sketchy scene of city building facades; wavy lines; darkness at top and bottom of scene

Nocturne: Palaces, 1879-1880

James Abbot McNeill Whistler

Etching and drypoint printed in gray-brown ink

Gift of funds from Nivin MacMillan 2014.117.3

Not on View

In 1879, James McNeill Whistler was down on his luck. A gallery owner rescued him with a commission to go to Venice to produce a dozen etchings. There, watery reflections of ancient architecture and atmospheric light provided endless inspiration suited to the artist’s loose treatment of form. He fell in love with the city and stayed for more than a year, producing over fifty etchings plus many other works of art.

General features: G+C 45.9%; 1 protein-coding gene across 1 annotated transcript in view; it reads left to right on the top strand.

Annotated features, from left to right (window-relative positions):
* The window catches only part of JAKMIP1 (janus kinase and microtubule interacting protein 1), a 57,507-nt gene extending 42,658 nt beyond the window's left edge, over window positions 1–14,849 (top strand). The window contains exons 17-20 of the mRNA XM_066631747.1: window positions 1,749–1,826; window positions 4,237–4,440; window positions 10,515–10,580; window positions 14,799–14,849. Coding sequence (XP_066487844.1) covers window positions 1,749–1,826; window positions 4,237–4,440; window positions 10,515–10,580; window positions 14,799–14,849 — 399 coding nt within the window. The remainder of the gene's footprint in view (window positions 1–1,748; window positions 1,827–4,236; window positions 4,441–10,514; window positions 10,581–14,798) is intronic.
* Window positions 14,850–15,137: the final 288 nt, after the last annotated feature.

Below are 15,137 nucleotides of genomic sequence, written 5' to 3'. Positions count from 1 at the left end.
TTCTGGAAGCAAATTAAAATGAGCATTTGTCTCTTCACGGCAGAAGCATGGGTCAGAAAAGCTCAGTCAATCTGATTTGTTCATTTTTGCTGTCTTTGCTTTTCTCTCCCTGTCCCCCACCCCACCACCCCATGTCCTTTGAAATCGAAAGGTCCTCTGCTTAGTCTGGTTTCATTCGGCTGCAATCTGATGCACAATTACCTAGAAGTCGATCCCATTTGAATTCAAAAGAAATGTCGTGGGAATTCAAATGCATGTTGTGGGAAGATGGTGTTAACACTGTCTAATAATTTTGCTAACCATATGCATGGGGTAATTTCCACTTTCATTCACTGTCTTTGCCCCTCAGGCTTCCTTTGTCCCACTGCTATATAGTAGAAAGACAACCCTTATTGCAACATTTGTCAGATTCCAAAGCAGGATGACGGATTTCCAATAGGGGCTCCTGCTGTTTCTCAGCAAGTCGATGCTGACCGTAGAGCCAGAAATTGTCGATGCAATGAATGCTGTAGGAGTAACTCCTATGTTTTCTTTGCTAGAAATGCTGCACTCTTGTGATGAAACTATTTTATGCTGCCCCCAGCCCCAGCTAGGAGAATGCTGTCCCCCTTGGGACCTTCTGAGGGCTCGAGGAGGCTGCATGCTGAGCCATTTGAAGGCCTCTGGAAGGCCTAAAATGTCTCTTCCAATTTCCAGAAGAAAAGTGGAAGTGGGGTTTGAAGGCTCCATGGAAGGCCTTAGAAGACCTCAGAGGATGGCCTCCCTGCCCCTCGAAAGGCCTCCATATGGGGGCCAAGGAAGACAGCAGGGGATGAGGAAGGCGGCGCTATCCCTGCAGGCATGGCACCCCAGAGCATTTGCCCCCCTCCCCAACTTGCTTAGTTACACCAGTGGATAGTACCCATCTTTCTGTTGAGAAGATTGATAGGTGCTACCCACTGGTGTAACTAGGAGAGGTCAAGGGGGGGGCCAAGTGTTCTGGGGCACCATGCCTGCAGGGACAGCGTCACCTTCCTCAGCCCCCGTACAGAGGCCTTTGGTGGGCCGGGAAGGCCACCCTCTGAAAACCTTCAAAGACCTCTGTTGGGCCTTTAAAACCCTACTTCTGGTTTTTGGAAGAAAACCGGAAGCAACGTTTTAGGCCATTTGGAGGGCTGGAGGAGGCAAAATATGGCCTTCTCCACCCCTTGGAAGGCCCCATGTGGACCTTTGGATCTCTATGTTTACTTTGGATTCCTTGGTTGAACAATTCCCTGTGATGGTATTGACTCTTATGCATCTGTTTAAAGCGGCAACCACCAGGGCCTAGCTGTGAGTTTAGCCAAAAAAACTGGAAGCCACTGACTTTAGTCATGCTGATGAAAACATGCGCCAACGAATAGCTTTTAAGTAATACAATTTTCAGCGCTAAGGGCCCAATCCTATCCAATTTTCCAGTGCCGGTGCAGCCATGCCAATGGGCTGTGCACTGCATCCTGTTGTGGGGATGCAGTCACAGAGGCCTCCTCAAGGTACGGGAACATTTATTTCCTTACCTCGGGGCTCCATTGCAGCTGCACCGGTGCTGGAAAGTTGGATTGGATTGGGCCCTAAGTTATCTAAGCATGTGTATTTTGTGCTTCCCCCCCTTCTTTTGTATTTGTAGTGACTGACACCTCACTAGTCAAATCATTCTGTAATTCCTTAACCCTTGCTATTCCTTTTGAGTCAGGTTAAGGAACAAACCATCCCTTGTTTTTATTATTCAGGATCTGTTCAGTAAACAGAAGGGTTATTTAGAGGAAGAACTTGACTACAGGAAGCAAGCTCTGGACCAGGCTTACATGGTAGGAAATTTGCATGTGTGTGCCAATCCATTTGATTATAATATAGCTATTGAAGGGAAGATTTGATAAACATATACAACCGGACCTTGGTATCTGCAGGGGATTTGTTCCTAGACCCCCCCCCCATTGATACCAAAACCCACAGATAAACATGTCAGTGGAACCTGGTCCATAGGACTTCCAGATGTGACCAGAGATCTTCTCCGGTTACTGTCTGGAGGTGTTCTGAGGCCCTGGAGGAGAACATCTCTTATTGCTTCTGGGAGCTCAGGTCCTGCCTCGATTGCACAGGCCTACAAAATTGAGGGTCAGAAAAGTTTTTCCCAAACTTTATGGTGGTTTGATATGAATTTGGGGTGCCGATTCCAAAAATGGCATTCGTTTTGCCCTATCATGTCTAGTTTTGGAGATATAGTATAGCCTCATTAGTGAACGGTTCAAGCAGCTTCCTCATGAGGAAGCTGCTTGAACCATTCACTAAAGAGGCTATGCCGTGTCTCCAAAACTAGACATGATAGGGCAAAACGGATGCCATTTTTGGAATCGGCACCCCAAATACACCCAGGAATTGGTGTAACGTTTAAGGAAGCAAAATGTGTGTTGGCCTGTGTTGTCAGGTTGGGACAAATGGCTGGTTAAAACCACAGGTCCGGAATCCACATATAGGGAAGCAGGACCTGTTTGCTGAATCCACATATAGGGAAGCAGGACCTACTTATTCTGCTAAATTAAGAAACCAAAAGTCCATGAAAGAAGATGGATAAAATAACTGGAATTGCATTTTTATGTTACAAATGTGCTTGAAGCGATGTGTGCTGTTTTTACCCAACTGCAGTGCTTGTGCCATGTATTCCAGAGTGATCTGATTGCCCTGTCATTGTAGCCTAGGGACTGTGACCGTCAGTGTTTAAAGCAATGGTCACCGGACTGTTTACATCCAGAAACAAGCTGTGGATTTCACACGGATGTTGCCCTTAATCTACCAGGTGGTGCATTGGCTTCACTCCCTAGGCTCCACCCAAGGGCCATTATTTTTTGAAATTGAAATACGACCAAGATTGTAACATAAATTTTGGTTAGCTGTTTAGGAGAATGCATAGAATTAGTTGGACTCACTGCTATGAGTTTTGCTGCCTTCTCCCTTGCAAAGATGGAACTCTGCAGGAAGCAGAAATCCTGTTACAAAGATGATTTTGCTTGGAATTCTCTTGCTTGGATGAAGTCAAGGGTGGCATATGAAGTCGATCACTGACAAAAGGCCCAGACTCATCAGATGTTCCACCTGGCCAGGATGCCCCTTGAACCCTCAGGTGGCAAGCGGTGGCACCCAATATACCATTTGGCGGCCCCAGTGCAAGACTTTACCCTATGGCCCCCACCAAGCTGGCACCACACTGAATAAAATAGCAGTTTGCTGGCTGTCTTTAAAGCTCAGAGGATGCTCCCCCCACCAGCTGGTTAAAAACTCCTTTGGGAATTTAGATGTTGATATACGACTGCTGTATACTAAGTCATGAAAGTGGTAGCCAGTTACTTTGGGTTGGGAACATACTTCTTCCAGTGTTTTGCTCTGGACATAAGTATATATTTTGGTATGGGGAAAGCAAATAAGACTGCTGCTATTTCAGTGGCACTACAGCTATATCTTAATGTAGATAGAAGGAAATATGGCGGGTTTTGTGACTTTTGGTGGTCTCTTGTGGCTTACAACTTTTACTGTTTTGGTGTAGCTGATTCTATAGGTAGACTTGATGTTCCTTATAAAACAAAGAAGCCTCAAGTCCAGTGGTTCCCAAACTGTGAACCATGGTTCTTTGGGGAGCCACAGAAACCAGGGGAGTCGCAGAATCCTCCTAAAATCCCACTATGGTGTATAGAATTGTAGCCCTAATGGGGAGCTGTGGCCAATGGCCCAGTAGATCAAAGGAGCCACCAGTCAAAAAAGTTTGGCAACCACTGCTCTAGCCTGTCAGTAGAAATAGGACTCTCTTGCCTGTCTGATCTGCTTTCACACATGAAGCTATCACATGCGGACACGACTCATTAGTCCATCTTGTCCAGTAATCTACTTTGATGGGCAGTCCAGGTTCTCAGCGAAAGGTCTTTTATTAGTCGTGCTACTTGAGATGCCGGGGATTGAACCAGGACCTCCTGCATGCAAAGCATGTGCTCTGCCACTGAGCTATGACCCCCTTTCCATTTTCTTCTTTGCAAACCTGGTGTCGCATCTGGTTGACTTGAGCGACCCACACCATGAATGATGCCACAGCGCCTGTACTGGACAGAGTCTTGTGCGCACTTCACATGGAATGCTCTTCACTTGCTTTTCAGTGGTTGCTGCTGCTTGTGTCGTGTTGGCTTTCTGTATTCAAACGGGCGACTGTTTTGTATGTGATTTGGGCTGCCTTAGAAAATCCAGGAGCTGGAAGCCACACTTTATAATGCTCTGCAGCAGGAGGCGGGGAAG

Nocturne: Palaces is among the most poetic of his Venetian creations. This is an exceptionally early proof, taken after his first retouching of the plate with his drypoint needle. He printed it himself. Leaving a carefully modulated veil of ink on the surface of the copper printing plate and printing it on antique paper, he produced magically luminous effects of light.

Whistler called the image a nocturne to emphasize his intention to produce “an artistic arrangement” rather than a topographical depiction. Indeed, scholars have been unable to locate the place of this view, which may have existed primarily in Whistler’s imagination.

Image: Public Domain. Gift of funds from Nivin MacMillan

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